George Padgett was always there as mayor


By David Knights
   It is impossible to walk on nearly any street in Hopewell Borough and not see the impact that George Padgett made on this community in the time he lived here and served as mayor.
   Since learning of George’s death in Florida last week, the visible reminders have caused me to think of George and miss him terribly and yet at the same time they have served to boost sagging spirits. There will be many generations able to enjoy the many physical elements that came into being between George and Molly’s arrival in 1986 to the stately house on West Broad Street and today. What I hope many also will remember and that somehow get recorded are the intangible elements that George brought to the community through his tremendous involvement in public service.
   George was first elected to Borough Council in 1990 with Mark Samse and Mark Herr. Dennis Nemeth was the mayor at the time. George loved to tell the story of how he became mayor upon Dennis’ sudden resignation shortly into his first term. According to George, the members of Borough Council looked at each other and asked themselves who looked most like a mayor. Since George had white hair and a stately appearance, it was an easy choice. George combined an impressive legal and corporate background, a calm and steadfast approach to life, and a certain stubbornness. From the start in 1990 until several years ago when he and Molly moved to Florida, he directed the activities of Borough Council, the administration, the Planning Board and left a distinct and lasting impression on this community.
   There is Hopewell Park with the Gazebo and a complete network of bridges, trails, and paths. George held a press conference with Gov. Christie Whitman in the Gazebo on a beautiful summer day to announce a statewide open space initiative. George also showed up with coffee and doughnuts or water and snacks for any occasion in the park where work was being done by various groups of volunteers. He did not simply deliver the items and leave. He stayed and lent a hand and enjoyed the bonds that developed between members of the community.
   There is the Railroad Station and the Freight Shed. Once again, Gov. Whitman held a press conference with George to announce one of several renovation grants that George played a large role in securing. The governor awarded a grant to Kevin Kirby for his Eagle Scout project, which involved finishing the interior of the Freight Shed. George was comfortable and at ease with the governor, her staff, and Kevin. He was the same way with the numerous children and their parents who came to enjoy the Christmas festivities at the Railroad Station on a Saturday in December.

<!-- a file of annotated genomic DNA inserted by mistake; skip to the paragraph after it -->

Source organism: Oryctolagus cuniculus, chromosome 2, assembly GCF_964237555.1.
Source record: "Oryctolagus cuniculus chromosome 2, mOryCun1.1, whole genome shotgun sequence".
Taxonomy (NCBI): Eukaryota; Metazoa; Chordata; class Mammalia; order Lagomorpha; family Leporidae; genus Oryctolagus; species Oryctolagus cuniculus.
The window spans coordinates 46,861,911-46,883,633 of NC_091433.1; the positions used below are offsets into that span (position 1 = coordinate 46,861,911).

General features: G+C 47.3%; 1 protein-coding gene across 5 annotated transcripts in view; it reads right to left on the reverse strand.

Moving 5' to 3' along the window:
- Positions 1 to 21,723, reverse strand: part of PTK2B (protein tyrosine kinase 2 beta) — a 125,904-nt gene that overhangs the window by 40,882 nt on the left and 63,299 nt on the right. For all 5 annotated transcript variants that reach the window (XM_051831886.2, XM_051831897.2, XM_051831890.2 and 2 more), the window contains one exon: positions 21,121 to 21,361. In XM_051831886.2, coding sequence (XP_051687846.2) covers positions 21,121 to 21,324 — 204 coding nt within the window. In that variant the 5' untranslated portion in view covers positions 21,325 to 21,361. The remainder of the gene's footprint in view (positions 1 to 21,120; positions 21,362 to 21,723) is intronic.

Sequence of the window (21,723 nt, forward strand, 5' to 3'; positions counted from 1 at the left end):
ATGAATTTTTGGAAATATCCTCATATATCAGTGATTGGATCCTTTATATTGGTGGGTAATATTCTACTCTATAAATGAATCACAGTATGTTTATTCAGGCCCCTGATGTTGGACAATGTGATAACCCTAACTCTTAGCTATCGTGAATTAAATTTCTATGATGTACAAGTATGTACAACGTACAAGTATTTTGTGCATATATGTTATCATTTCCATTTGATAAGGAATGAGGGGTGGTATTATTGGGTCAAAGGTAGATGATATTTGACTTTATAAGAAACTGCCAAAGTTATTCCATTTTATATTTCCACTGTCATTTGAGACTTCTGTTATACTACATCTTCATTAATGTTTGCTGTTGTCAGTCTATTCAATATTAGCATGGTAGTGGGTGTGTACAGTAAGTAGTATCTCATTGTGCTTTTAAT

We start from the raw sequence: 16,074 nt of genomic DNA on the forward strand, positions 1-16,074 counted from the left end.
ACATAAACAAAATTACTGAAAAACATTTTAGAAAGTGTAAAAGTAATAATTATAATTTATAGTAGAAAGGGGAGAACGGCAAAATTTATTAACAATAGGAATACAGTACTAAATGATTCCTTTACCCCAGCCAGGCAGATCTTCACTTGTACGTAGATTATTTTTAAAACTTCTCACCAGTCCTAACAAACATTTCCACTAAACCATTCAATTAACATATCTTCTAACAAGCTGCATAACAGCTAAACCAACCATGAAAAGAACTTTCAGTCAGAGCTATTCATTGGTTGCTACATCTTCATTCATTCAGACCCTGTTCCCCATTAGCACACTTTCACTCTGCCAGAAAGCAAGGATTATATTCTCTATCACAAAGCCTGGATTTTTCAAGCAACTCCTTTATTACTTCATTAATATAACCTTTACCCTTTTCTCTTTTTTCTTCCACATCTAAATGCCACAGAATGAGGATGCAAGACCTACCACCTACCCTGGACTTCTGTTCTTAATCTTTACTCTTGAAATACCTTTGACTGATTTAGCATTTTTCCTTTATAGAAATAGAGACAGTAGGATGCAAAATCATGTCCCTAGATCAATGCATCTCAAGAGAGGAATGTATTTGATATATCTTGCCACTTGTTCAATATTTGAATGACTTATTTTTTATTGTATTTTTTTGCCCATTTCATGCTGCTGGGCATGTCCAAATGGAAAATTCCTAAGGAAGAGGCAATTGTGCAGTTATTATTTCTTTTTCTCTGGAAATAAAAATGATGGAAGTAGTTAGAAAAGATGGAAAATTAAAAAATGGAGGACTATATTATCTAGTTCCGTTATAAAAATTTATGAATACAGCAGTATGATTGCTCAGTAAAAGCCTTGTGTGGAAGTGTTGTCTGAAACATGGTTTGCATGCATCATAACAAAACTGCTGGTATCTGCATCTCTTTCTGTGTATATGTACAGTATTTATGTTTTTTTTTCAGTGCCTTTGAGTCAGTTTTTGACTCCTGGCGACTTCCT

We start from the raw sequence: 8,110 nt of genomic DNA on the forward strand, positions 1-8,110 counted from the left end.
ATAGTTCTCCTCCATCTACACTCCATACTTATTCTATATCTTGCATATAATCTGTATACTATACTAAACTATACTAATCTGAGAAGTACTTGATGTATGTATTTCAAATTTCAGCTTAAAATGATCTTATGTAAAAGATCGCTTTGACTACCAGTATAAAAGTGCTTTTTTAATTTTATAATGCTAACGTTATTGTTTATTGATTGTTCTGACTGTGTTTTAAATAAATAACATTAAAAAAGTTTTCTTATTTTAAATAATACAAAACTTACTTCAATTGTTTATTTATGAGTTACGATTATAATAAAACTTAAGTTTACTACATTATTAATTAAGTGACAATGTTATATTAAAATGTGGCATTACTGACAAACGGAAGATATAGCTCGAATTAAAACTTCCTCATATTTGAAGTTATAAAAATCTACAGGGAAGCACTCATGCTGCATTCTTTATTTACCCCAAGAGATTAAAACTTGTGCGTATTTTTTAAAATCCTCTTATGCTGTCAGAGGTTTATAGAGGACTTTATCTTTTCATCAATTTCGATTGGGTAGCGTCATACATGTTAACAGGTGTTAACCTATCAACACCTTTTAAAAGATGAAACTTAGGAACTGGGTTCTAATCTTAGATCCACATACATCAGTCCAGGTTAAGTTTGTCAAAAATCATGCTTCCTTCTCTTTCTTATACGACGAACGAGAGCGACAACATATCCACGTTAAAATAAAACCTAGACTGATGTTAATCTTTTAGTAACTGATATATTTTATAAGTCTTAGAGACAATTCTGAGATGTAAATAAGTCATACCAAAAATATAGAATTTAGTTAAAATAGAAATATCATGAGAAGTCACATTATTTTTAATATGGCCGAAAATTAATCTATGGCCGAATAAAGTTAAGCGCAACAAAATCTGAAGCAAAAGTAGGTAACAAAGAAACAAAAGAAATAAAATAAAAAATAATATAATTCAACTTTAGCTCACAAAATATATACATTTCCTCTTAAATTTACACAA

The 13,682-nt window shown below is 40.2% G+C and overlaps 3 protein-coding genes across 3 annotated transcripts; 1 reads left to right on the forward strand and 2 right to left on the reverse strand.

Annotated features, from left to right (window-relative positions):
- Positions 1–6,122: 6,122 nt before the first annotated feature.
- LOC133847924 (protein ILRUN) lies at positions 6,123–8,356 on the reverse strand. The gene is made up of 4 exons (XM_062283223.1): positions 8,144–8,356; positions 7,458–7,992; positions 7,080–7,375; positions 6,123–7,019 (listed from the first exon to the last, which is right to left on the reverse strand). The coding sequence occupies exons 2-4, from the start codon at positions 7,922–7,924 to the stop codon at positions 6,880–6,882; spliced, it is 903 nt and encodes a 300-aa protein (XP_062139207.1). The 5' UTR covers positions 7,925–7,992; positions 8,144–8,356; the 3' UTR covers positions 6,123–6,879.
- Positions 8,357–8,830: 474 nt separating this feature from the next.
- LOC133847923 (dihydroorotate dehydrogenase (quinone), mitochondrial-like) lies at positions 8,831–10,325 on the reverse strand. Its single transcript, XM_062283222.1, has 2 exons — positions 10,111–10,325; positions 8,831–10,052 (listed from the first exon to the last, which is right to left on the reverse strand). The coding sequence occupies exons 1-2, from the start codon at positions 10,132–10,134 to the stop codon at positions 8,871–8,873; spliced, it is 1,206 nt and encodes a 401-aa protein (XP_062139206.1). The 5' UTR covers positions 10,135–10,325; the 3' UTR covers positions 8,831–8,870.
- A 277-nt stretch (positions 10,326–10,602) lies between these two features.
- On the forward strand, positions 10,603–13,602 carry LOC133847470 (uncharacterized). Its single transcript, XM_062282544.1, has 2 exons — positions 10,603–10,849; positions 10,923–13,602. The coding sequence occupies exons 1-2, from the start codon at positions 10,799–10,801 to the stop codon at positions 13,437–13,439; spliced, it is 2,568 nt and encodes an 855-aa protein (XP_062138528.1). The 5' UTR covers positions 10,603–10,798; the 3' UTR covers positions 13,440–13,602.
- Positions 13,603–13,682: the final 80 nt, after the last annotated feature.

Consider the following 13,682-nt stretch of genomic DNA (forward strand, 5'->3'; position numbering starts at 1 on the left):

Hopewell Borough became the first designated Village Center in the State of New Jersey during George’s tenure as mayor. This helped secure a $3.0 million grant/loan from the Green Acres program. George successfully master-minded the use of those funds not only to purchase the Ruhland tract outright but also to acquire a conservation easement on the Ruggieri farm.
   I have a fond memory of sitting with George, Joe Ruggieri, and Mark Solomon, Joe’s lawyer, at a diner on Route 31 on Oct. 5, 1998. Joe said he really needed to complete the transaction before the end of that calendar year. Mark and I felt that was nearly impossible given the number of subdivision, zoning, and financial issues that still were not resolved. Somehow George made it happen and not only before the end of the year but actually before Christmas. While the Ruhland tract is a far more visible element of the open space buffer that surrounds Hopewell Borough, the Ruggieri farm is important in as many ways.
   There were a lot of battles where the outcome could have been very detrimental for the borough, add this comma and George had the skill and tenacity to lead Planning Board members, staff and consultants to results that improved the quality of life. Some of these went on for years and involved seemingly endless rounds of public and private meetings. George was always there as Mayor.
   There was the Metromedia fiber-optic case and their construction of a utility building along the railroad tracks without a building permit (they had checked with Hopewell Township and thought that they did not need one). While some residents thought the company should be made to remove the structure entirely, George knew the expense to the borough of pursuing this alternative would be prohibitive. But he never let Metromedia or their lawyers know there were any options other than that. Therefore, at the end of the day, the borough spent a relatively small amount of money and got a number of improvements from the company.
   The farm silo that sits on Joe Ruggieri’s farm and is very visible in the winter months, but hard to find at any other time of year, could have been a 125-foot-high monopole on Somerset Street if it had not been for George’s leadership. One of the company’s consultants thought the borough might find the monopole more acceptable if they made it into a flagpole. It is hard to imagine how detrimental the pole would have been, with or without the flag on it.
   There is a lot more we all should be thankful for when it comes to George’s influence on the community. He wrote me a three-paragraph note in late November after we had spoken on the telephone. One of the paragraphs mentioned both St. Michael’s and the library. While he had moved away, his interest in this community had not faded in the least.
   I hope others will take a moment to consider the impact that George Padgett had on Hopewell Borough and, in fact, all of Hopewell Valley.